"The purpose of this monograph has been to present briefly the pharmacological basis of penicillin therapy in a concise and reasonably complete form." This is the introductory sentence in the preface, and the word "clearly" could well have been added. The text is preceded by an excellent table of contents which gives the reader, in a very few minutes, a clear idea of the subject, and each of the seven chapters is introduced by a summary of less than a page of fine print.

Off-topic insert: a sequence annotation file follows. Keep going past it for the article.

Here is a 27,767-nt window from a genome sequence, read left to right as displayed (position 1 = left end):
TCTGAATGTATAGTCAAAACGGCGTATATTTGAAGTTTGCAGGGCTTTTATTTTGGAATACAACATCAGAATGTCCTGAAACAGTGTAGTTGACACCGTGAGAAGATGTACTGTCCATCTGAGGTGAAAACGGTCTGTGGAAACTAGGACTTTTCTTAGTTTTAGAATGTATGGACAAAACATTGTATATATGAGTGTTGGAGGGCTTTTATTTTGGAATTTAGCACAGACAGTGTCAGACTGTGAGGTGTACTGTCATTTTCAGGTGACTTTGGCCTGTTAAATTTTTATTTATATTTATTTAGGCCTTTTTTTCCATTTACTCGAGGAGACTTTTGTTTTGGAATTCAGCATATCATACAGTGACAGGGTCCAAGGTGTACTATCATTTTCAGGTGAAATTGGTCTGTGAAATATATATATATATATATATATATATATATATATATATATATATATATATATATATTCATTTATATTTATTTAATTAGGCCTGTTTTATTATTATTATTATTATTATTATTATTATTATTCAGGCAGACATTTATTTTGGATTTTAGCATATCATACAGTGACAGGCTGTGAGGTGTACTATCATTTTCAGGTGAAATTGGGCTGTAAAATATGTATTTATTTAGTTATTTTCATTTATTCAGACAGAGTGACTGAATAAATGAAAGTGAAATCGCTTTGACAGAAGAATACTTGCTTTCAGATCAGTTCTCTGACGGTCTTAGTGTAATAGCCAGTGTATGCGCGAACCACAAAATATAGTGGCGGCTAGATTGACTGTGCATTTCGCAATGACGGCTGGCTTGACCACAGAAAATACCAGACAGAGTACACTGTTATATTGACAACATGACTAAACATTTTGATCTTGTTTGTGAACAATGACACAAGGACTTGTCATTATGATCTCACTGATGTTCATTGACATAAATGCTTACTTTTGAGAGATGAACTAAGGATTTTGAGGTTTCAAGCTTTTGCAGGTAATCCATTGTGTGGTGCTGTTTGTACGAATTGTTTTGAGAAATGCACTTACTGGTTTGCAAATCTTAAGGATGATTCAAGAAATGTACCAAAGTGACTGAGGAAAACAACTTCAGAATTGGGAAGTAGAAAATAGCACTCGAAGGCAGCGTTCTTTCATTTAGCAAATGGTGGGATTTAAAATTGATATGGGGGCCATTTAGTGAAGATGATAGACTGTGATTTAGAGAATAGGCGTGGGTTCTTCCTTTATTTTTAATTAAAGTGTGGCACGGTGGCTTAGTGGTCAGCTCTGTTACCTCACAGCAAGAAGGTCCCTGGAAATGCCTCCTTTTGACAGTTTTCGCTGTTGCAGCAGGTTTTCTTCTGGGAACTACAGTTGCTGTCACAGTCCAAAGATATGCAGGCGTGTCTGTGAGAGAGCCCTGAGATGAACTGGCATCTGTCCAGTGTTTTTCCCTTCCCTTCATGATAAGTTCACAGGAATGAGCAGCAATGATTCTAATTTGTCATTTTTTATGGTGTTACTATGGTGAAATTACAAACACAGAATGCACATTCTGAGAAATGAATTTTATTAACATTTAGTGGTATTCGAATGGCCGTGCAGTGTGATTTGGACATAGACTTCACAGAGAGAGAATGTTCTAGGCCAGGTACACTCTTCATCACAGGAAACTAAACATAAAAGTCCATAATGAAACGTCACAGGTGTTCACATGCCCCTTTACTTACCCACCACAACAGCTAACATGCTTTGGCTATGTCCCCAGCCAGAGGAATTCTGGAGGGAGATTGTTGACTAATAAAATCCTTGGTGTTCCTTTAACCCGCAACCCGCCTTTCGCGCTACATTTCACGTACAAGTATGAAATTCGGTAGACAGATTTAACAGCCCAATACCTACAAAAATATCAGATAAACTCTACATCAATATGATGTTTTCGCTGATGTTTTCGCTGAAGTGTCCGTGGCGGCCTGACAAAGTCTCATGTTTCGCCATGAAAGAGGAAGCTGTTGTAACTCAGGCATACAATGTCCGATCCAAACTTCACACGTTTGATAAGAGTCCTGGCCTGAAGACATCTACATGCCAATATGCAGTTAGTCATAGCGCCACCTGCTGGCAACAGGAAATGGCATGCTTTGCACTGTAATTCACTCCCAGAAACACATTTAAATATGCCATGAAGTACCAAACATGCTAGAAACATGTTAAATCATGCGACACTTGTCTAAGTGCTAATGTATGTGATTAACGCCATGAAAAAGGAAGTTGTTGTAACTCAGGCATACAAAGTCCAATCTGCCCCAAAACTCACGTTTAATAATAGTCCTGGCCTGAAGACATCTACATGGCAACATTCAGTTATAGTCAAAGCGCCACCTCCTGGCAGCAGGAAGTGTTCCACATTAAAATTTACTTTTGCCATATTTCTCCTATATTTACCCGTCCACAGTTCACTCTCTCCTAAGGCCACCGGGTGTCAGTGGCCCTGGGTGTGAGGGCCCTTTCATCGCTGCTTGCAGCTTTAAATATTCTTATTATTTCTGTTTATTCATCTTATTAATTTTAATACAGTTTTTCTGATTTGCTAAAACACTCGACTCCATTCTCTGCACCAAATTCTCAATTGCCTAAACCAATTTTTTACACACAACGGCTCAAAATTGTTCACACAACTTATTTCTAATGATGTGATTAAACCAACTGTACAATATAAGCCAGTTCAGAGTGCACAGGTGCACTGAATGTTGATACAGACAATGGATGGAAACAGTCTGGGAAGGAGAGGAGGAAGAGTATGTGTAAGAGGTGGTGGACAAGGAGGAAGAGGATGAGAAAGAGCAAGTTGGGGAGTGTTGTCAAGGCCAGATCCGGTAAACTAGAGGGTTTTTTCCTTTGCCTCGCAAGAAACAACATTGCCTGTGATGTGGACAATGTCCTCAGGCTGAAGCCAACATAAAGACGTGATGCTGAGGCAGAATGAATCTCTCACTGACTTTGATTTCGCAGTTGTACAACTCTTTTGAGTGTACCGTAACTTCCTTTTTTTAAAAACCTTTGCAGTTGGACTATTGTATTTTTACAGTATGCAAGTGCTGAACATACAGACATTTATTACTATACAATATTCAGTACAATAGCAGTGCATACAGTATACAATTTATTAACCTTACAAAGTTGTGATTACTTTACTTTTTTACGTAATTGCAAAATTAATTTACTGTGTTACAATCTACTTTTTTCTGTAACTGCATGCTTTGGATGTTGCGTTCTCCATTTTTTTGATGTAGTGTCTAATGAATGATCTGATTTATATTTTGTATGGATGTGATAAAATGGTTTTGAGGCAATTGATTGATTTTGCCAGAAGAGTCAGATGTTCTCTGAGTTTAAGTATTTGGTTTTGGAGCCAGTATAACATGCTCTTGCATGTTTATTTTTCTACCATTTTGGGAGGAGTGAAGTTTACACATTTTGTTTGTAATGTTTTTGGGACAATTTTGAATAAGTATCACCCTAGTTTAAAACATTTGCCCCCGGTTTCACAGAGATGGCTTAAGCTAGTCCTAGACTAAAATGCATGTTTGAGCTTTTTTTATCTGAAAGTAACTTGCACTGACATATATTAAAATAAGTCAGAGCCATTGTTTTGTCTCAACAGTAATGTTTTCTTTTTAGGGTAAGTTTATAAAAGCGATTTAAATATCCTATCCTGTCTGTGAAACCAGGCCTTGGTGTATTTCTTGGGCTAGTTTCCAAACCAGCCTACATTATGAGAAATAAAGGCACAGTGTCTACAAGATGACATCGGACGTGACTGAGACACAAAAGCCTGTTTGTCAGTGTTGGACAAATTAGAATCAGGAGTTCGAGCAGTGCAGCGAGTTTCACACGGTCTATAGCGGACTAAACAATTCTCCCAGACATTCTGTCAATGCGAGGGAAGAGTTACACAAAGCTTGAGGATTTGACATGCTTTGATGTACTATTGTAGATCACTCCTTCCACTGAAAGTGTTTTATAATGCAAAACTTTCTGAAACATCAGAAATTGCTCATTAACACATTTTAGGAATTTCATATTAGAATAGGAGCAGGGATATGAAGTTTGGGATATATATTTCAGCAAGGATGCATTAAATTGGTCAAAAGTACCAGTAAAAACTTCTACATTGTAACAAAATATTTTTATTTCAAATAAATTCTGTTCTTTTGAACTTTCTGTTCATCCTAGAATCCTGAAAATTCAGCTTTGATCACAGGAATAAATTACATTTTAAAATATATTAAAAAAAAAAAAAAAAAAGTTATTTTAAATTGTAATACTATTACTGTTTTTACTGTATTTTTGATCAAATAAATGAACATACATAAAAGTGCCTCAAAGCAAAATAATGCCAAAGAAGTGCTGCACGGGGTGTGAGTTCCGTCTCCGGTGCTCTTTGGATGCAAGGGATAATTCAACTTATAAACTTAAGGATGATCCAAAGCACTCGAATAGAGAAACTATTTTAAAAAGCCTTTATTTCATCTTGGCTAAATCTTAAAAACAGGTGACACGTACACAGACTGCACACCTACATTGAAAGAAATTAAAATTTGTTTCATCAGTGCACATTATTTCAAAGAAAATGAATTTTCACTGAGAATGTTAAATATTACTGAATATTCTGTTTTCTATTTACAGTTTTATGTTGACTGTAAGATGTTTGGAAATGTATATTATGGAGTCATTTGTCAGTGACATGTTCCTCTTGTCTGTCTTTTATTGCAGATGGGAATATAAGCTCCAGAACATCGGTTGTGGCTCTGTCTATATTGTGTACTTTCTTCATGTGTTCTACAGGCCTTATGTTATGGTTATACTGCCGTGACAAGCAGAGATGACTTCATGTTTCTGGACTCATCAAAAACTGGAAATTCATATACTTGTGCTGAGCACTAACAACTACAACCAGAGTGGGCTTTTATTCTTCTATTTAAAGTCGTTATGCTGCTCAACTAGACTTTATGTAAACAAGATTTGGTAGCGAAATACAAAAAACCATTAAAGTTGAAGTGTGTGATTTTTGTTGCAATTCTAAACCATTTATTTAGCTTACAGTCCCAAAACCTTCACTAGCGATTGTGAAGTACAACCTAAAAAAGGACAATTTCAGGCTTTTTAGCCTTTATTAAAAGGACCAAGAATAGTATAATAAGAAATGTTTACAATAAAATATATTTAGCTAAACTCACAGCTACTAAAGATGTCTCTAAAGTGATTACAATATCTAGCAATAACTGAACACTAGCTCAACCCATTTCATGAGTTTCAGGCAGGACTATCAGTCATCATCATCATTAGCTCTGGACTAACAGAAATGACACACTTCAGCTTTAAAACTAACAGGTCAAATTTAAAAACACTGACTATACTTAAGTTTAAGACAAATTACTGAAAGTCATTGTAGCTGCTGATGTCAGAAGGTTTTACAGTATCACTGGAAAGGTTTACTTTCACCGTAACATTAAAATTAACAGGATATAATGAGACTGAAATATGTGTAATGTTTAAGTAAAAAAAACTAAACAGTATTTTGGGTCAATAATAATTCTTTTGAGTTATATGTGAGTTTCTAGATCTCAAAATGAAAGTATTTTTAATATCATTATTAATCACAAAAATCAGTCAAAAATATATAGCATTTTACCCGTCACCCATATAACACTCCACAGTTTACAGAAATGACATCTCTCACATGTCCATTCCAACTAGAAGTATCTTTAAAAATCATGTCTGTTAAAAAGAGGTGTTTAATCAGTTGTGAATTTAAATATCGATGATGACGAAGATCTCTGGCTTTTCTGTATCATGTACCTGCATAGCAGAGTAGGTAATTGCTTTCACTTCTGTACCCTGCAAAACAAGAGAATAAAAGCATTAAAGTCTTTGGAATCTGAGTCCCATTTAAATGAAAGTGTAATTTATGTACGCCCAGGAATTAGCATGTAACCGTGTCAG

The first two chapters discuss the absorption, distribution, concentration, and elimination of penicillin into the various fluids, tissues, organs, and cavities of the body when given by various channels, i. e., orally, subcutaneously, intravenously, etc.
Chapter III introduces the clinical phase of the subject, and when one bears in mind the wide variation in the natural course of most human illnesses, one understands the difficulties in